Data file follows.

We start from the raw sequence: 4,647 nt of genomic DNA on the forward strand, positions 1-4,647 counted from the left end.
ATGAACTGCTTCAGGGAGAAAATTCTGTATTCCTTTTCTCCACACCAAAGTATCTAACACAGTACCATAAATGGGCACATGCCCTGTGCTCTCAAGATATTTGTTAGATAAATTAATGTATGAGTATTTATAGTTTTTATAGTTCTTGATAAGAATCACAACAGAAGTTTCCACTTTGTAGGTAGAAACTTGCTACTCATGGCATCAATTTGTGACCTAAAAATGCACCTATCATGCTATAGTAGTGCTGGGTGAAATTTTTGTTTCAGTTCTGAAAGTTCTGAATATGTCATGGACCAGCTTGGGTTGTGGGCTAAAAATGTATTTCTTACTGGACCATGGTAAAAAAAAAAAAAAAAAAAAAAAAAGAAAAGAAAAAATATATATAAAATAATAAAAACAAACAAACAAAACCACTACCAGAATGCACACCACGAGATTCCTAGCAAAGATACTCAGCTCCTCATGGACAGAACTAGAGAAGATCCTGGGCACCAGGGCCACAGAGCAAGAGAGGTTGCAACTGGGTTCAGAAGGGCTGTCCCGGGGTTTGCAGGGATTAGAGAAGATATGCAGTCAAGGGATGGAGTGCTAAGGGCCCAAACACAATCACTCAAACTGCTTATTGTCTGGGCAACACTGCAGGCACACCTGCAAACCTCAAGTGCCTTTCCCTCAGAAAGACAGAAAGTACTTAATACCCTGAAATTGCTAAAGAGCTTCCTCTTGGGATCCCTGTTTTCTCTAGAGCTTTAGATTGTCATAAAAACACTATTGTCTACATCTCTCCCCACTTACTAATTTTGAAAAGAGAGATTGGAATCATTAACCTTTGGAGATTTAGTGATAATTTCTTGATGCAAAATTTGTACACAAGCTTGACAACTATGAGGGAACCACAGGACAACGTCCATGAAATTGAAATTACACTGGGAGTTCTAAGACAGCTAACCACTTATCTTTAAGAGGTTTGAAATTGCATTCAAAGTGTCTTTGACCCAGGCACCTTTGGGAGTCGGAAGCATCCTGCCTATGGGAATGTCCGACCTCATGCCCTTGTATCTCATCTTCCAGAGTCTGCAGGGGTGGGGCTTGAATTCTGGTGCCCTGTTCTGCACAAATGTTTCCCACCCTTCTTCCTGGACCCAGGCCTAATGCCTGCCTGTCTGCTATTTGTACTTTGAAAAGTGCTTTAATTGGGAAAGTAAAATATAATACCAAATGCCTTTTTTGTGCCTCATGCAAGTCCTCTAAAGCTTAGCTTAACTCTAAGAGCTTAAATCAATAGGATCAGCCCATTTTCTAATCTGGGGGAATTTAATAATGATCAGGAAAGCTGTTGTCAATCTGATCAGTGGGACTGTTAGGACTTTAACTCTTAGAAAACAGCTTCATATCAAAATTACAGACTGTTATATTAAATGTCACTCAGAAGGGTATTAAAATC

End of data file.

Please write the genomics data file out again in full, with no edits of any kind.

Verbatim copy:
We start from the raw sequence: 4,647 nt of genomic DNA on the forward strand, positions 1-4,647 counted from the left end.
ATGAACTGCTTCAGGGAGAAAATTCTGTATTCCTTTTCTCCACACCAAAGTATCTAACACAGTACCATAAATGGGCACATGCCCTGTGCTCTCAAGATATTTGTTAGATAAATTAATGTATGAGTATTTATAGTTTTTATAGTTCTTGATAAGAATCACAACAGAAGTTTCCACTTTGTAGGTAGAAACTTGCTACTCATGGCATCAATTTGTGACCTAAAAATGCACCTATCATGCTATAGTAGTGCTGGGTGAAATTTTTGTTTCAGTTCTGAAAGTTCTGAATATGTCATGGACCAGCTTGGGTTGTGGGCTAAAAATGTATTTCTTACTGGACCATGGTAAAAAAAAAAAAAAAAAAAAAAAAAGAAAAGAAAAAATATATATAAAATAATAAAAACAAACAAACAAAACCACTACCAGAATGCACACCACGAGATTCCTAGCAAAGATACTCAGCTCCTCATGGACAGAACTAGAGAAGATCCTGGGCACCAGGGCCACAGAGCAAGAGAGGTTGCAACTGGGTTCAGAAGGGCTGTCCCGGGGTTTGCAGGGATTAGAGAAGATATGCAGTCAAGGGATGGAGTGCTAAGGGCCCAAACACAATCACTCAAACTGCTTATTGTCTGGGCAACACTGCAGGCACACCTGCAAACCTCAAGTGCCTTTCCCTCAGAAAGACAGAAAGTACTTAATACCCTGAAATTGCTAAAGAGCTTCCTCTTGGGATCCCTGTTTTCTCTAGAGCTTTAGATTGTCATAAAAACACTATTGTCTACATCTCTCCCCACTTACTAATTTTGAAAAGAGAGATTGGAATCATTAACCTTTGGAGATTTAGTGATAATTTCTTGATGCAAAATTTGTACACAAGCTTGACAACTATGAGGGAACCACAGGACAACGTCCATGAAATTGAAATTACACTGGGAGTTCTAAGACAGCTAACCACTTATCTTTAAGAGGTTTGAAATTGCATTCAAAGTGTCTTTGACCCAGGCACCTTTGGGAGTCGGAAGCATCCTGCCTATGGGAATGTCCGACCTCATGCCCTTGTATCTCATCTTCCAGAGTCTGCAGGGGTGGGGCTTGAATTCTGGTGCCCTGTTCTGCACAAATGTTTCCCACCCTTCTTCCTGGACCCAGGCCTAATGCCTGCCTGTCTGCTATTTGTACTTTGAAAAGTGCTTTAATTGGGAAAGTAAAATATAATACCAAATGCCTTTTTTGTGCCTCATGCAAGTCCTCTAAAGCTTAGCTTAACTCTAAGAGCTTAAATCAATAGGATCAGCCCATTTTCTAATCTGGGGGAATTTAATAATGATCAGGAAAGCTGTTGTCAATCTGATCAGTGGGACTGTTAGGACTTTAACTCTTAGAAAACAGCTTCATATCAAAATTACAGACTGTTATATTAAATGTCACTCAGAAGGGTATTAAAATC